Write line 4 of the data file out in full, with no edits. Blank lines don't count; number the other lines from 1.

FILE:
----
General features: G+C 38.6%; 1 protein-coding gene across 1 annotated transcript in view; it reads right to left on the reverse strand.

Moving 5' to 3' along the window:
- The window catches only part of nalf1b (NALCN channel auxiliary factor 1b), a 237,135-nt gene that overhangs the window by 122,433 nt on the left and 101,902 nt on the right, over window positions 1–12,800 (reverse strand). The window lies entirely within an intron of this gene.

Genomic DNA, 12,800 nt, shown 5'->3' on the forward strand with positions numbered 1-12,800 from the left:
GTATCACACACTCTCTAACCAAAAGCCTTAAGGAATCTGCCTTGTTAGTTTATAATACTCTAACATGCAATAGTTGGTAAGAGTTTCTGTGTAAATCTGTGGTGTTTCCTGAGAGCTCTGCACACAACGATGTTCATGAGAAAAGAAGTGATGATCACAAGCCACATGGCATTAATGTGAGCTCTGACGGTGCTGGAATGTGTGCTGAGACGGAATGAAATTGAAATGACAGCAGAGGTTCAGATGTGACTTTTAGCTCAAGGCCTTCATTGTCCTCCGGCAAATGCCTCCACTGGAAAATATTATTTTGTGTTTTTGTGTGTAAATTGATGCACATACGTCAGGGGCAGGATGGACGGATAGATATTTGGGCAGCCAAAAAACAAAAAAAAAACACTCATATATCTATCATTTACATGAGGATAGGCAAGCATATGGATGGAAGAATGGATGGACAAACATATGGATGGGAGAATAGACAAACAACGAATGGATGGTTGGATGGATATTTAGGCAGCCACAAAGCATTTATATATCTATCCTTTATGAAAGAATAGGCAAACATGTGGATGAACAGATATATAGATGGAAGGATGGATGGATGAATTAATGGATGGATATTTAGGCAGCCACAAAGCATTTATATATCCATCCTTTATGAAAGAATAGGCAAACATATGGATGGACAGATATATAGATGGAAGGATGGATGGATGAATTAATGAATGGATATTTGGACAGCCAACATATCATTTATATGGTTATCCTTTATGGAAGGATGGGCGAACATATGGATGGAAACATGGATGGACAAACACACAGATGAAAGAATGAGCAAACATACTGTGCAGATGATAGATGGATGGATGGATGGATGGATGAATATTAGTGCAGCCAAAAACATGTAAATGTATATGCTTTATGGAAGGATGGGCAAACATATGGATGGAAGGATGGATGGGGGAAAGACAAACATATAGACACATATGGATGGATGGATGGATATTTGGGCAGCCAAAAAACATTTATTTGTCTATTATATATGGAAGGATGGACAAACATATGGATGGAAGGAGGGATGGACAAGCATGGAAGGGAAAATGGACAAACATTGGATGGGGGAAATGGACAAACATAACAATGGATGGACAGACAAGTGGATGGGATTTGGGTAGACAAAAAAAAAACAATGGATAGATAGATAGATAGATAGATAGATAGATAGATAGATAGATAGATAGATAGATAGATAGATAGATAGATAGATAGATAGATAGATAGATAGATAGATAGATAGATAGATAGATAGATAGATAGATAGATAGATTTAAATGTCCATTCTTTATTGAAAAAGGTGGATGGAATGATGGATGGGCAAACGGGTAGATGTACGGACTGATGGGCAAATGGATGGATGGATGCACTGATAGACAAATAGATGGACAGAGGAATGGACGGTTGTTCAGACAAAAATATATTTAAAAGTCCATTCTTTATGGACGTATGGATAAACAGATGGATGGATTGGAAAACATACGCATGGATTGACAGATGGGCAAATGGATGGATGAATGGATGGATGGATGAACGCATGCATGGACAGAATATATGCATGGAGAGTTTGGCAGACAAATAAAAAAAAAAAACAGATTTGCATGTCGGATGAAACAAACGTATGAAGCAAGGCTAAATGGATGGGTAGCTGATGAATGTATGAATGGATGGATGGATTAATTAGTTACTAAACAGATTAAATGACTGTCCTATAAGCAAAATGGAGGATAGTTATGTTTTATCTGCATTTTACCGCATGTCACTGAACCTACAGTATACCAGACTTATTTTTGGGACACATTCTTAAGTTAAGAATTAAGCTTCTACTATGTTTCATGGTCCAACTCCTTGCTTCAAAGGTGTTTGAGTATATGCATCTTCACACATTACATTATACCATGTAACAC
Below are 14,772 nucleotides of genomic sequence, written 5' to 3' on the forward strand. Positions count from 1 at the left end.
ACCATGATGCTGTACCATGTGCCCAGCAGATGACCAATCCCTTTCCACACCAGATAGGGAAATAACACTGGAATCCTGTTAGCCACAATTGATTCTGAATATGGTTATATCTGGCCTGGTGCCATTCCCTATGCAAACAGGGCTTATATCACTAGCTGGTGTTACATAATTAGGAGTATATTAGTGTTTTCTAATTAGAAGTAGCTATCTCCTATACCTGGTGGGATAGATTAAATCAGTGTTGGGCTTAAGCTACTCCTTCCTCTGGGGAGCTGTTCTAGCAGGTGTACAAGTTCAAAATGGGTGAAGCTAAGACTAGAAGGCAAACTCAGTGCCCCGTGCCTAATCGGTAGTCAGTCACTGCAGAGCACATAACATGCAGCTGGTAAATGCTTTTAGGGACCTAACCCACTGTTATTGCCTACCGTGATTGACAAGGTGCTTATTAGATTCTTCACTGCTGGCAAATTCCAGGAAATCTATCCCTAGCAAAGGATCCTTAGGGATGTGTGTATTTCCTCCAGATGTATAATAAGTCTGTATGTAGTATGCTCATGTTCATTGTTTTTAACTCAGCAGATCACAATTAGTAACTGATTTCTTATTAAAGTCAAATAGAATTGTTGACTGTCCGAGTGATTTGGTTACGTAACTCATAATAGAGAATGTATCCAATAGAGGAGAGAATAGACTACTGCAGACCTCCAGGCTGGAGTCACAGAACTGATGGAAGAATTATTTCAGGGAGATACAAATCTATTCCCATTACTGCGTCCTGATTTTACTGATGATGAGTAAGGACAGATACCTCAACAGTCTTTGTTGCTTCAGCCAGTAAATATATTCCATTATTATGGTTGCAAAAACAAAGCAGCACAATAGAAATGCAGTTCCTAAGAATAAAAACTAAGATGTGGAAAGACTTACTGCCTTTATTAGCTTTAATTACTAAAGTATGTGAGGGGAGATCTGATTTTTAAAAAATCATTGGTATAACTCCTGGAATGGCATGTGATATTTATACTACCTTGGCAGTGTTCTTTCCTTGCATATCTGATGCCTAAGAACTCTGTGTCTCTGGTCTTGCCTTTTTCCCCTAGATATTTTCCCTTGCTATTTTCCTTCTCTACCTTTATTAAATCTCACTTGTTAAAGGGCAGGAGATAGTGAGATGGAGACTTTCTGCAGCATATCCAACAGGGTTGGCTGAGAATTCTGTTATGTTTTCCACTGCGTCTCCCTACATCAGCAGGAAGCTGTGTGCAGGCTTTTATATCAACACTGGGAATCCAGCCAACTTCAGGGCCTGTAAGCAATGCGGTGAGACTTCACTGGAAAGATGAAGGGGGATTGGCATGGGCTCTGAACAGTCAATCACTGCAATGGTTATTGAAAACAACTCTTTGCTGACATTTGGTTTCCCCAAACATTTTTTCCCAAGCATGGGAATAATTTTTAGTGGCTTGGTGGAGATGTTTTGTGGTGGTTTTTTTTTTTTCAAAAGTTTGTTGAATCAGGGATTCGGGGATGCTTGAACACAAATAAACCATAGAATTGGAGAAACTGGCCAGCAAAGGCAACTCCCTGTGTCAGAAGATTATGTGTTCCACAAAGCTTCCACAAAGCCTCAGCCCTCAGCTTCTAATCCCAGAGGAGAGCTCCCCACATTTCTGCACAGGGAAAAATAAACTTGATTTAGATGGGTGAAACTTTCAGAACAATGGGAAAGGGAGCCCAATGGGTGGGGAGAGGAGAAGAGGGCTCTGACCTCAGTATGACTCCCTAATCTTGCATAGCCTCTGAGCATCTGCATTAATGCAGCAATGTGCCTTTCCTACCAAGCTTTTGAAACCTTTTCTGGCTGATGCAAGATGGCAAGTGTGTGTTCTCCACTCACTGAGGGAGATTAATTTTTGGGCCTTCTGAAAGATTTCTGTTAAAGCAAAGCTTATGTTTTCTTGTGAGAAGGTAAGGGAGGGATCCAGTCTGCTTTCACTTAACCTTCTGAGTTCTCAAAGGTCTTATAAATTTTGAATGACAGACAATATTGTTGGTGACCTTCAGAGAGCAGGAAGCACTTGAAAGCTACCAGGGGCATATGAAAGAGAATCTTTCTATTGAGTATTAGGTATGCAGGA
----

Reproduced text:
Genomic DNA, 12,800 nt, shown 5'->3' on the forward strand with positions numbered 1-12,800 from the left: